Hilary Brueck, Business Insider – Daylight saving time starts on Sunday.
| At 2 a.m., most phones and computers are preset to jump an hour forward, and we’ll lose an hour of sleep.
The change can kill people:
Incidents of heart attacks, strokes, and fatal car accidents all spike around the start of daylight-saving time each year.
The annual ritual in which we “gain” an hour of evening light by pushing the clocks forward may seem like a harmless shift.
But each year, on the Monday after the springtime switch, hospitals report a 24% spike in heart attack visits around the country.
Just a coincidence? Probably not. Doctors see the opposite trend in the fall: The day after we turn back the clocks, heart attack visits drop 21% as people enjoy a little extra pillow time.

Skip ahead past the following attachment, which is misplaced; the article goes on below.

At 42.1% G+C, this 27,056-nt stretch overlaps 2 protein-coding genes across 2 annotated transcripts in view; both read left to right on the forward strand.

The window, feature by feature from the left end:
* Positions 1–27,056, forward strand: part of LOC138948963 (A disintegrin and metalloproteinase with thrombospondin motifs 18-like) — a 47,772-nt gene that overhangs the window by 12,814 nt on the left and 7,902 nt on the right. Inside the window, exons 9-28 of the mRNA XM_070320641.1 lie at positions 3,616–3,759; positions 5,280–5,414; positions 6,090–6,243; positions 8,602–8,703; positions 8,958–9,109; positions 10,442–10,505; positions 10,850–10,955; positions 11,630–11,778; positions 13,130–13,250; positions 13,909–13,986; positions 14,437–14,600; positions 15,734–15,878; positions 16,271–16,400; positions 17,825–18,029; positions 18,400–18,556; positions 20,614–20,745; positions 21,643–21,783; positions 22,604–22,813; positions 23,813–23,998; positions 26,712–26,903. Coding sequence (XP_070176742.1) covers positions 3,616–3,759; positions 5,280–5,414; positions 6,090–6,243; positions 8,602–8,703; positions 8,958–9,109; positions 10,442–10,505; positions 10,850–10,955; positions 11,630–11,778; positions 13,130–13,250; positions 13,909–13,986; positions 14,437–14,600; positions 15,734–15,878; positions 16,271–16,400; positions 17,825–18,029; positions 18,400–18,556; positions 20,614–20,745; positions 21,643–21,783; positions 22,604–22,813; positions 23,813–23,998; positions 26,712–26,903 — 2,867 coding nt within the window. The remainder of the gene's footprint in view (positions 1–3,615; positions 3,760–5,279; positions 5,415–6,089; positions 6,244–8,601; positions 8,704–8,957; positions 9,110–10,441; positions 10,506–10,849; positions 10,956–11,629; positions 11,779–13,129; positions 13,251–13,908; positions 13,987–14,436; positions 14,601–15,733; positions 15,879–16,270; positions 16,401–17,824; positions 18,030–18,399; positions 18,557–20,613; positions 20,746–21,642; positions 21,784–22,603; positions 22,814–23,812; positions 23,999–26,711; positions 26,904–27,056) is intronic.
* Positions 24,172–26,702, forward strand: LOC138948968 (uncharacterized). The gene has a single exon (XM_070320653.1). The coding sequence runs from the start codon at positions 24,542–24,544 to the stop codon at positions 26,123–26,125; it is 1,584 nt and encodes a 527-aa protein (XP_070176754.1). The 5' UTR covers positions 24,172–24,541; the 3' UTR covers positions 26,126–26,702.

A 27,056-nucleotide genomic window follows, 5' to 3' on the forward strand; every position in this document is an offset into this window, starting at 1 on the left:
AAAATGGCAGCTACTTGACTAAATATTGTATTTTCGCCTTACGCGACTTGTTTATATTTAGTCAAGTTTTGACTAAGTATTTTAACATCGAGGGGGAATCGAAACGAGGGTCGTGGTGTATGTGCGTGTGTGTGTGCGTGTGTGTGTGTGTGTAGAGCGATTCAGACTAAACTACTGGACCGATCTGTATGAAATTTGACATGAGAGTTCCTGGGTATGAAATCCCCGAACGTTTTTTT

“That’s how fragile and susceptible your body is to even just one hour of lost sleep,” sleep expert Matthew Walker, author of How We Sleep, previously told Business Insider.
The reason that springing the clocks forward can kill us comes down to interrupted sleep schedules.
This Sunday, March 10, instead of the clock turning from 1:59 to 2:00 a.m. as usual, it will tick to 3:00 a.m. instead.
For those of us who will be asleep in bed, researchers estimate we’ll all deprive ourselves of an extra 40 minutes of sleep because of the clock change. And night-shift workers will only get paid for seven hours of work instead of the usual eight, according to federal law.
Walker said daylight-saving time (DST) is a kind of “global experiment” we perform twice a year.
And the results show just how sensitive our bodies are to the whims of changing schedules: In the fall, the shift is a blessing, and in the spring, it’s a fatal curse.
In addition to the tragic heart-attack trend, which lasts about a day, researchers estimate that car crashes caused by drivers who were sleepy after clocks changed likely cost an extra 30 people in the US their lives over the nine-year period from 2002-2011. Read more.